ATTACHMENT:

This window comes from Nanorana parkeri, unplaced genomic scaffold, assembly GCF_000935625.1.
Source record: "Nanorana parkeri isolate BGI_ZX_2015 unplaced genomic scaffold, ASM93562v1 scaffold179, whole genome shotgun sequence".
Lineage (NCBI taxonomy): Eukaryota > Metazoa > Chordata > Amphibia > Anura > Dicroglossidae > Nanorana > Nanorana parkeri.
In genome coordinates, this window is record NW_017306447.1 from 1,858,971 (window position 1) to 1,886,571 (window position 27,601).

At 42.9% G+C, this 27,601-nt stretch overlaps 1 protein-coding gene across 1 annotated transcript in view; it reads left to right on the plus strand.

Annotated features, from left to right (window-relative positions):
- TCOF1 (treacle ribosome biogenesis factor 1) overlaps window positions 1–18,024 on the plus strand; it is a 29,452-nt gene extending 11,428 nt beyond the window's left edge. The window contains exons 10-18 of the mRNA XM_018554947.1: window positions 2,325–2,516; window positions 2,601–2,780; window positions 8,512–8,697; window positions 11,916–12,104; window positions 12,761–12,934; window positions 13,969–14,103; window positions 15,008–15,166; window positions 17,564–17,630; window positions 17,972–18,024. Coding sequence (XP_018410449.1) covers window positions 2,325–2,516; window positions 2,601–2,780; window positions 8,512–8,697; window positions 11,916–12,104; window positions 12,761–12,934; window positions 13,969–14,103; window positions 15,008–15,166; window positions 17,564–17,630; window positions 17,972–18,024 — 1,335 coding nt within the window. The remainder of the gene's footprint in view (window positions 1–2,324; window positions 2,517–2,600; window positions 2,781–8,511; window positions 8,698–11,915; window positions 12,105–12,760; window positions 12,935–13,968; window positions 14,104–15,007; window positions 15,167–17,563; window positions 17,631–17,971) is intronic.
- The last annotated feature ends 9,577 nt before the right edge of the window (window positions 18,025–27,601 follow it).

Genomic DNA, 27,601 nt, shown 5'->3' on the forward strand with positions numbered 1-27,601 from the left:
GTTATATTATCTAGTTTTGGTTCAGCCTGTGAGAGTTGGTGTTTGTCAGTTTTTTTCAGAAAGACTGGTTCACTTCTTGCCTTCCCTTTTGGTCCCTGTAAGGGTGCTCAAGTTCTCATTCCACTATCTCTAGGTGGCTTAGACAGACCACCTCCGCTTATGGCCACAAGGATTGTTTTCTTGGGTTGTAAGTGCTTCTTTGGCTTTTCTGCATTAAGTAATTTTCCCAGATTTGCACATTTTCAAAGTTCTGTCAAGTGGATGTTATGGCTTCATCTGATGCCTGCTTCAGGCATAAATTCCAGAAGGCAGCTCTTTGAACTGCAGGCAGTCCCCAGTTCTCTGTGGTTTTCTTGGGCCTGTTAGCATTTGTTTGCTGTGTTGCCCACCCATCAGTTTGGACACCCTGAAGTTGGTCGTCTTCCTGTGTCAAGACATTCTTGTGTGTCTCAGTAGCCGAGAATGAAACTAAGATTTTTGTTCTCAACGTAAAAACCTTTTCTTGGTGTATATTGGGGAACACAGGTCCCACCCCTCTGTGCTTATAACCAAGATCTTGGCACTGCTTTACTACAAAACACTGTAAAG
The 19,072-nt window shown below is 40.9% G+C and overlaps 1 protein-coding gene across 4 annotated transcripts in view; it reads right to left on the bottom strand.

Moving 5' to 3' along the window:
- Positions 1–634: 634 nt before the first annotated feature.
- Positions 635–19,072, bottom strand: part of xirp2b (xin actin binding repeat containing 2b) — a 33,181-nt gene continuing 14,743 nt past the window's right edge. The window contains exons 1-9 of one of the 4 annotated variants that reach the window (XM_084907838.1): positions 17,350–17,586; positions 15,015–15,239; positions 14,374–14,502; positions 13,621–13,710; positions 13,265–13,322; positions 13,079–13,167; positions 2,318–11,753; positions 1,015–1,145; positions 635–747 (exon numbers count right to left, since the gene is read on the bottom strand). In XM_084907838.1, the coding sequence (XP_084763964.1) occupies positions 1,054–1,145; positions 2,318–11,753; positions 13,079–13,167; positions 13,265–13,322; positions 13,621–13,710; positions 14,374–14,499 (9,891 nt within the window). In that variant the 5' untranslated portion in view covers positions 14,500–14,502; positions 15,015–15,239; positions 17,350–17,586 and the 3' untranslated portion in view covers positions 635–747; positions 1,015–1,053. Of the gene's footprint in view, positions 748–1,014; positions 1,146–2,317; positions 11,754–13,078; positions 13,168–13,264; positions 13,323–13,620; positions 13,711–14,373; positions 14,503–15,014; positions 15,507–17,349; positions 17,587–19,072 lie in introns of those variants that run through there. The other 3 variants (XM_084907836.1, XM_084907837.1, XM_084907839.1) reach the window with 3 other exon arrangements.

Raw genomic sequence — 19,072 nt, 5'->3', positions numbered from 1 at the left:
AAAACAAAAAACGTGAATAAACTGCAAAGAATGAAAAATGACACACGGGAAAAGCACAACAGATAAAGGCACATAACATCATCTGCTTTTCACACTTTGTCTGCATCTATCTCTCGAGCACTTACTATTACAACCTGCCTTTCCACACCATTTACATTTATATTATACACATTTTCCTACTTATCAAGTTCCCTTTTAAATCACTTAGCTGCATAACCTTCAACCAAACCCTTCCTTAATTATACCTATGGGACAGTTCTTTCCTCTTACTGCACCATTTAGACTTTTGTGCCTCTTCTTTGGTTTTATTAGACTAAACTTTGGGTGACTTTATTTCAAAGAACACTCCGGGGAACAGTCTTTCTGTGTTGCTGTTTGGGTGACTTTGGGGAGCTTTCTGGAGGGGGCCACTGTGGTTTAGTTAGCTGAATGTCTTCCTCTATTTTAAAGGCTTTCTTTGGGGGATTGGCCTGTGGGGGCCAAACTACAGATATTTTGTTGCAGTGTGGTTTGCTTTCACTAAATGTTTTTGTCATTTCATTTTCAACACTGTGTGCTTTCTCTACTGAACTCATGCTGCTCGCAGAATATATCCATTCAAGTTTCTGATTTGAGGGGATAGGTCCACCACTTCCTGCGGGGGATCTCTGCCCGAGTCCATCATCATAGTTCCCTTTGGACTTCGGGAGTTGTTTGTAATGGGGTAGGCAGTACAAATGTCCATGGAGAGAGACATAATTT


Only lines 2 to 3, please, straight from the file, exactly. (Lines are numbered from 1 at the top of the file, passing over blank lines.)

Source record: "Nanorana parkeri isolate BGI_ZX_2015 unplaced genomic scaffold, ASM93562v1 scaffold179, whole genome shotgun sequence".
Lineage (NCBI taxonomy): Eukaryota > Metazoa > Chordata > Amphibia > Anura > Dicroglossidae > Nanorana > Nanorana parkeri.